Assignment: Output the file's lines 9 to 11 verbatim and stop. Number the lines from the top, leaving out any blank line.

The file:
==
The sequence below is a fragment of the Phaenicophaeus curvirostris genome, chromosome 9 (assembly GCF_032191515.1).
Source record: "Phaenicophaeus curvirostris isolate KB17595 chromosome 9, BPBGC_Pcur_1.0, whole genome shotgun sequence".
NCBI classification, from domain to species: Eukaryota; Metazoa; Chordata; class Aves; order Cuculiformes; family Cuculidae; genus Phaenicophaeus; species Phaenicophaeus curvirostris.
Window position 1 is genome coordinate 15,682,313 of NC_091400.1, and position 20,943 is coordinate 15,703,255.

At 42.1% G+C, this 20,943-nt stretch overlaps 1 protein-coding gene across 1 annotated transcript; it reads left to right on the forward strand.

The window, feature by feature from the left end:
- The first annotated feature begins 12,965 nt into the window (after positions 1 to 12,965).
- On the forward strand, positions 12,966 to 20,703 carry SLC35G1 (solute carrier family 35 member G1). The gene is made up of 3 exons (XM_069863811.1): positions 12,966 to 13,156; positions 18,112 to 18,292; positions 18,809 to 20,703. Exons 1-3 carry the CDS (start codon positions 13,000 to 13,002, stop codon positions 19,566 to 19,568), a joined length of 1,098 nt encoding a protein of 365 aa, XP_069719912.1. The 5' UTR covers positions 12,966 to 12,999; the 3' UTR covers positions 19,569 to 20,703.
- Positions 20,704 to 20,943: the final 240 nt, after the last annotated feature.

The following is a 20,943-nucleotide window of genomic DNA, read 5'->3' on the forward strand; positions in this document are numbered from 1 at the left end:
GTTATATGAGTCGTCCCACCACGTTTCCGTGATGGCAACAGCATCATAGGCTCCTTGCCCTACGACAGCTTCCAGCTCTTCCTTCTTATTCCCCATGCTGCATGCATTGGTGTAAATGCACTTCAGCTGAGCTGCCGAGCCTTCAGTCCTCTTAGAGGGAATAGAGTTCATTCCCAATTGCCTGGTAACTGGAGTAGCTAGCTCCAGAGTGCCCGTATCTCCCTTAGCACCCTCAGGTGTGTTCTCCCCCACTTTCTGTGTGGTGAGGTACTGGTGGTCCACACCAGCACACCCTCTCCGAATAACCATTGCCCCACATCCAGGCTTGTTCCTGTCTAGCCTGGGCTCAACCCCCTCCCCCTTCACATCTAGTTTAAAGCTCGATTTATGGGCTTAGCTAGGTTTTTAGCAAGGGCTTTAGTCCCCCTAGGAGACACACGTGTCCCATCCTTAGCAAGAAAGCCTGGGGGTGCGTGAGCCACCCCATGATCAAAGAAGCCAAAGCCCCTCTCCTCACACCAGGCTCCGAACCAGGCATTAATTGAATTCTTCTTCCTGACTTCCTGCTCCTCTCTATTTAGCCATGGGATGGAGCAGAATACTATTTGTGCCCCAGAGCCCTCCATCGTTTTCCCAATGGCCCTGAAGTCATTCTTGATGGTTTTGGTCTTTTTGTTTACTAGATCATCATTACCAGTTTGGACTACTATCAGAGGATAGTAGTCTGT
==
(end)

- Positions 20,704 to 20,943: the final 240 nt, after the last annotated feature.

The following is a 20,943-nucleotide window of genomic DNA, read 5'->3' on the forward strand; positions in this document are numbered from 1 at the left end:
GTTATATGAGTCGTCCCACCACGTTTCCGTGATGGCAACAGCATCATAGGCTCCTTGCCCTACGACAGCTTCCAGCTCTTCCTTCTTATTCCCCATGCTGCATGCATTGGTGTAAATGCACTTCAGCTGAGCTGCCGAGCCTTCAGTCCTCTTAGAGGGAATAGAGTTCATTCCCAATTGCCTGGTAACTGGAGTAGCTAGCTCCAGAGTGCCCGTATCTCCCTTAGCACCCTCAGGTGTGTTCTCCCCCACTTTCTGTGTGGTGAGGTACTGGTGGTCCACACCAGCACACCCTCTCCGAATAACCATTGCCCCACATCCAGGCTTGTTCCTGTCTAGCCTGGGCTCAACCCCCTCCCCCTTCACATCTAGTTTAAAGCTCGATTTATGGGCTTAGCTAGGTTTTTAGCAAGGGCTTTAGTCCCCCTAGGAGACACACGTGTCCCATCCTTAGCAAGAAAGCCTGGGGGTGCGTGAGCCACCCCATGATCAAAGAAGCCAAAGCCCCTCTCCTCACACCAGGCTCCGAACCAGGCATTAATTGAATTCTTCTTCCTGACTTCCTGCTCCTCTCTATTTAGCCATGGGATGGAGCAGAATACTATTTGTGCCCCAGAGCCCTCCATCGTTTTCCCAATGGCCCTGAAGTCATTCTTGATGGTTTTGGTCTTTTTGTTTACTAGATCATCATTACCAGTTTGGACTACTATCAGAGGATAGTAGTCTGT